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Sourdough Starter

What is a Sourdough Starter?

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Whole Wheat Sourdough Bread mad with Goldrush Sourdough Starter

Whole Wheat Sourdough Bread mad with Goldrush Sourdough Starter

J.McGavin

Sourdough and German Baking

Sourdough takes a very important place in the hearts and minds of Germans. Rye bread in Germany and Austria is made with sourdough, as well as some mixed-flour breads ("Mischbrote"). In France and Italy, sourdough is used in white breads. Sourdough breads do not go stale as fast as non-soured breads and some people think that they are better for the digestion. Particularly rye flour benefits from a low pH which inhibits enzymes that tend to make the bread gummy. To make German bread at home, you will want to try your hand with a sourdough starter.

There are several schools of thought on sourdough starters. Some people say all you need is flour and water to capture the wild yeast and bacterial culture. Some think that the yeast and bacteria that create sourdough are on the flour (Hamelman*). Others want you to acidify the starter with juice or vinegar to encourage the sour-loving yeast. Some say you can start with commercial yeast and let it sour by leaving it out a few days. The one thing everyone agrees on is that a sourdough culture takes time.

The Biology of Sourdough

Sourdough starter is a culture of single-celled organisms growing together and living off flour, water and oxygen. There are at least two organisms and possibly more in each culture. The bacterium Lactobacillus species (sp.), turns sugars into acids and many other flavor compounds, while wild yeast strains (Candida sp. or Saccharomyces sp.) which grow well in an acidic environment provide leavening. It takes at least 12 hours for these flavors to develop in bread, one reason why a homemade sourdough loaf takes so long to rise and bake.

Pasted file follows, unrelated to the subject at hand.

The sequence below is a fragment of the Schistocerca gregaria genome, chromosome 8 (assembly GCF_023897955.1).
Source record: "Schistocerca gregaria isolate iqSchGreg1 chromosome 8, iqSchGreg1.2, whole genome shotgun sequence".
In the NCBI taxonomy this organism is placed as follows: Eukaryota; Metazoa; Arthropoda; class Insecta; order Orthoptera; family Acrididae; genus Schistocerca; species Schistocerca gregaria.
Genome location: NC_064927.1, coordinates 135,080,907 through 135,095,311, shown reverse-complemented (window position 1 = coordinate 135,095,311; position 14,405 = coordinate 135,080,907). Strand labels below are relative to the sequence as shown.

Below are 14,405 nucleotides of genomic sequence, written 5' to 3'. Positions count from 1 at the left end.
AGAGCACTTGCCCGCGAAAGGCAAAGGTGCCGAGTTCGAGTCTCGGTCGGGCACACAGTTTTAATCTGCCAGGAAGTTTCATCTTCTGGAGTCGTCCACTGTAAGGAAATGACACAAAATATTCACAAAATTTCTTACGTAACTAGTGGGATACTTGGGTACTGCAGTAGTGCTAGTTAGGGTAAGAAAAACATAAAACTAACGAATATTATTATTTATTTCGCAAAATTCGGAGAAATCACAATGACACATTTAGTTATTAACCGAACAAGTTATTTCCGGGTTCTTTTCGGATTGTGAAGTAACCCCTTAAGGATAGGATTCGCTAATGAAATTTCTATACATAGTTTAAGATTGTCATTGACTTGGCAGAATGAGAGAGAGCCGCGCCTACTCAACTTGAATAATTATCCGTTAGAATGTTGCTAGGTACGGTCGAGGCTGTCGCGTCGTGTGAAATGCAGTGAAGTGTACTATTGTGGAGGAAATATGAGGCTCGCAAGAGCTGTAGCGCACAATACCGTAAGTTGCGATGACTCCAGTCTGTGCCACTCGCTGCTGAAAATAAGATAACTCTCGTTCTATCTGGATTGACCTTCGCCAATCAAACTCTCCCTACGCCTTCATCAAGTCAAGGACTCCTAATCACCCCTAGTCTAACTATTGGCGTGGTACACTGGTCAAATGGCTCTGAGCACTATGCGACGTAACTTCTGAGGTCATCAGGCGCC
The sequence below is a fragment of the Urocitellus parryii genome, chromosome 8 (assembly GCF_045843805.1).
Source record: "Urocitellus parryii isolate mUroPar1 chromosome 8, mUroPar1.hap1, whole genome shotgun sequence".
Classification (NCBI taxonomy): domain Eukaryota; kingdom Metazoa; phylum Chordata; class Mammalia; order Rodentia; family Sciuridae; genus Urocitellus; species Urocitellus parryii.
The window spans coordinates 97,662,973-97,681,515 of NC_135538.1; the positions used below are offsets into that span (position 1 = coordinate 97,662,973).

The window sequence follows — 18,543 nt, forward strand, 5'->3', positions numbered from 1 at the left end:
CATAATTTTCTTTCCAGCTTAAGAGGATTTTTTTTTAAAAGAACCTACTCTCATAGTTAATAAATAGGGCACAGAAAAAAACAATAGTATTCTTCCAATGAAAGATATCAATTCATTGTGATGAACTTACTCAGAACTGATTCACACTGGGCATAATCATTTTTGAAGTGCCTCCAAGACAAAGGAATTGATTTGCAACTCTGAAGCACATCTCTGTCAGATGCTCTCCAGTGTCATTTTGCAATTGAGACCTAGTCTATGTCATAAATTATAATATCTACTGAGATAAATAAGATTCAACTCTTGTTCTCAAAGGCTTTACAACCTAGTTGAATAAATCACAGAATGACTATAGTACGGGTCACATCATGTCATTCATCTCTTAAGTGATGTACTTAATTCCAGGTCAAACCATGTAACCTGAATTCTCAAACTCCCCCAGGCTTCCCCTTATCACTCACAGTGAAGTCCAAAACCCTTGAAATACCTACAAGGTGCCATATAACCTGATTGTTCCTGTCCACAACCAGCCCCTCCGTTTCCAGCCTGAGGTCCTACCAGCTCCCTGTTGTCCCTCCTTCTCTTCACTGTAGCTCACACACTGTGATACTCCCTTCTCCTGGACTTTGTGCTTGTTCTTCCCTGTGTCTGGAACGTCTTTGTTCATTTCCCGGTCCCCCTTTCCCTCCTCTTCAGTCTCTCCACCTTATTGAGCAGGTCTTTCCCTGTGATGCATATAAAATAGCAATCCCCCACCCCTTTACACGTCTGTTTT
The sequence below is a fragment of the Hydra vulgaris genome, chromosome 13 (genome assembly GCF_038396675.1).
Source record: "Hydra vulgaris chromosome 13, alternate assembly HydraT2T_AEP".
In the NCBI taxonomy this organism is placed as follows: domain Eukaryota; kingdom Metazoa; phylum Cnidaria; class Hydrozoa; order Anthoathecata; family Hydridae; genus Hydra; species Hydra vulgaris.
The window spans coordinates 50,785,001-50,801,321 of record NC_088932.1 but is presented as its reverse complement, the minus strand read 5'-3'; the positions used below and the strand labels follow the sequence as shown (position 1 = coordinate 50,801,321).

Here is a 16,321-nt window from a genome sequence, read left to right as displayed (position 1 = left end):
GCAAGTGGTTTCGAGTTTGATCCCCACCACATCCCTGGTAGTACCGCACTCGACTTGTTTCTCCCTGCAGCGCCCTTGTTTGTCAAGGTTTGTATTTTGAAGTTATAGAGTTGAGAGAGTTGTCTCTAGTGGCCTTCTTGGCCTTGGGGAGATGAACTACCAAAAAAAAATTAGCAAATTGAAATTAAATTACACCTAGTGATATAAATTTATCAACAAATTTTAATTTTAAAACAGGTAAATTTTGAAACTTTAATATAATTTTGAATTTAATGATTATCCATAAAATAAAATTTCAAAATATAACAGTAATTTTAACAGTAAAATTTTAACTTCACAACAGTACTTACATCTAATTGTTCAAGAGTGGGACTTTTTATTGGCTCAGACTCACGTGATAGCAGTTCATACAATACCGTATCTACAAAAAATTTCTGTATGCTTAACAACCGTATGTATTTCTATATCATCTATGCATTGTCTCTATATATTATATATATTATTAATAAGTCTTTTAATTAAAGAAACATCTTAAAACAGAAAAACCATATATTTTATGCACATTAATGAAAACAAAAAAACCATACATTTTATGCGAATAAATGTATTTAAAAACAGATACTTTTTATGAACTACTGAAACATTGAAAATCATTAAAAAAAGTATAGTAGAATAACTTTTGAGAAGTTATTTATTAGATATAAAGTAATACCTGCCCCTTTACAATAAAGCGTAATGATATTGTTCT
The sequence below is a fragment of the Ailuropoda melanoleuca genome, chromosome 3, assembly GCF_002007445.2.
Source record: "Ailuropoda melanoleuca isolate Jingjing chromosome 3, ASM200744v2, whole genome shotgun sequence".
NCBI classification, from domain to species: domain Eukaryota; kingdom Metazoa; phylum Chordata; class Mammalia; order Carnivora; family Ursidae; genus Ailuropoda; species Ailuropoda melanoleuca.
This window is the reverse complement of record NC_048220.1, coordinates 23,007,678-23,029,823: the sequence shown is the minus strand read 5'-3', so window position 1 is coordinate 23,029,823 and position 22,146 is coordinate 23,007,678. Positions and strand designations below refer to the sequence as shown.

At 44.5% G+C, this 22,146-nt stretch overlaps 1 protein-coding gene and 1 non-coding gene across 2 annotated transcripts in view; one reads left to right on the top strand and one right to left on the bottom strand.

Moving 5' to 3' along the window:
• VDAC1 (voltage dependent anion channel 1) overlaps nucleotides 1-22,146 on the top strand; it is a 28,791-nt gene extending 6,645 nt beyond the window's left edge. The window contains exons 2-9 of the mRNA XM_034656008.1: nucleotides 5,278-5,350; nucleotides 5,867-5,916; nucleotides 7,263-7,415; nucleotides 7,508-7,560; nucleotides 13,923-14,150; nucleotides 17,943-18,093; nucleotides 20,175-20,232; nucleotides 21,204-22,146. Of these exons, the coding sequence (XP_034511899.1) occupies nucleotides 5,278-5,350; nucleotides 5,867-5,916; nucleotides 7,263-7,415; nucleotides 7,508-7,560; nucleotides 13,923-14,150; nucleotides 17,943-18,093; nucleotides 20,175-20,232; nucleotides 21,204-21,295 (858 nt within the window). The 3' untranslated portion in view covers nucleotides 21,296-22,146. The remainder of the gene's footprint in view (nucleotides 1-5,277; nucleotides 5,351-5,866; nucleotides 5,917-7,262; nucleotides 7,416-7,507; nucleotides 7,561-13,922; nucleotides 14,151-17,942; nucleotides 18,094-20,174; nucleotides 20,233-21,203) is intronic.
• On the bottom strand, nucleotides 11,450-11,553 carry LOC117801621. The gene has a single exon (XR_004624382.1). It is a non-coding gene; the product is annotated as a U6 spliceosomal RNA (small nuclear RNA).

For more on sourdough biology read Discover Magazine's coverage or this excerpt from "The Bread Builders: Hearth Loaves and Masonry Ovens". Compare Prices

To bake with sourdough you have to choose between:


or
  • Purchasing a dry or wet sourdough mix, which will give you quick results for a couple of loaves. Try Seitenbacher, or King Arthur freeze dried starters.
  • Purchasing a bit of starter from the baker the day you plan on making your bread. This works best if you live in Germany.
  • Adding a souring agent to the dough, such as vinegar, sour cream, or molasses. This is not a true sourdough, but a sour-tasting dough.

Sourdough cultures from different parts of the world have different characteristics, which is why your own home culture may or may not taste the same as the German bread you wanted to copy. But I think the main goal here is to provide a way to make some wonderful, dense breads which approximate those from a German bakery. And, if you are in Germany and look beyond all those mass-produced, chain bakery wares, you might discover that there is no such thing as “German” bread, but that every small town has its own tradition. Why not start your own small-town tradition in your own kitchen?

If you wish to make the most authentic sourdough bread you can, you might look at “Classic Sourdoughs, a Home Baker’s Handbook” by Ed Wood, and sold on the same site where he sells specialty sourdough cultures. He is very interested in Middle East cultures and breads, but also sells an Austrian sourdough culture for rye bread, as well as a true rye sour from New Zealand and a whole wheat culture from South Africa. These cultures must be grown according to his directions, but can be used to make many, many loaves of bread.

*Hamelman, Jeffrey. Bread - A Baker's Book of Techniques and Recipes. New Jersey: John Wiley & Sons, 2004. Compare Prices

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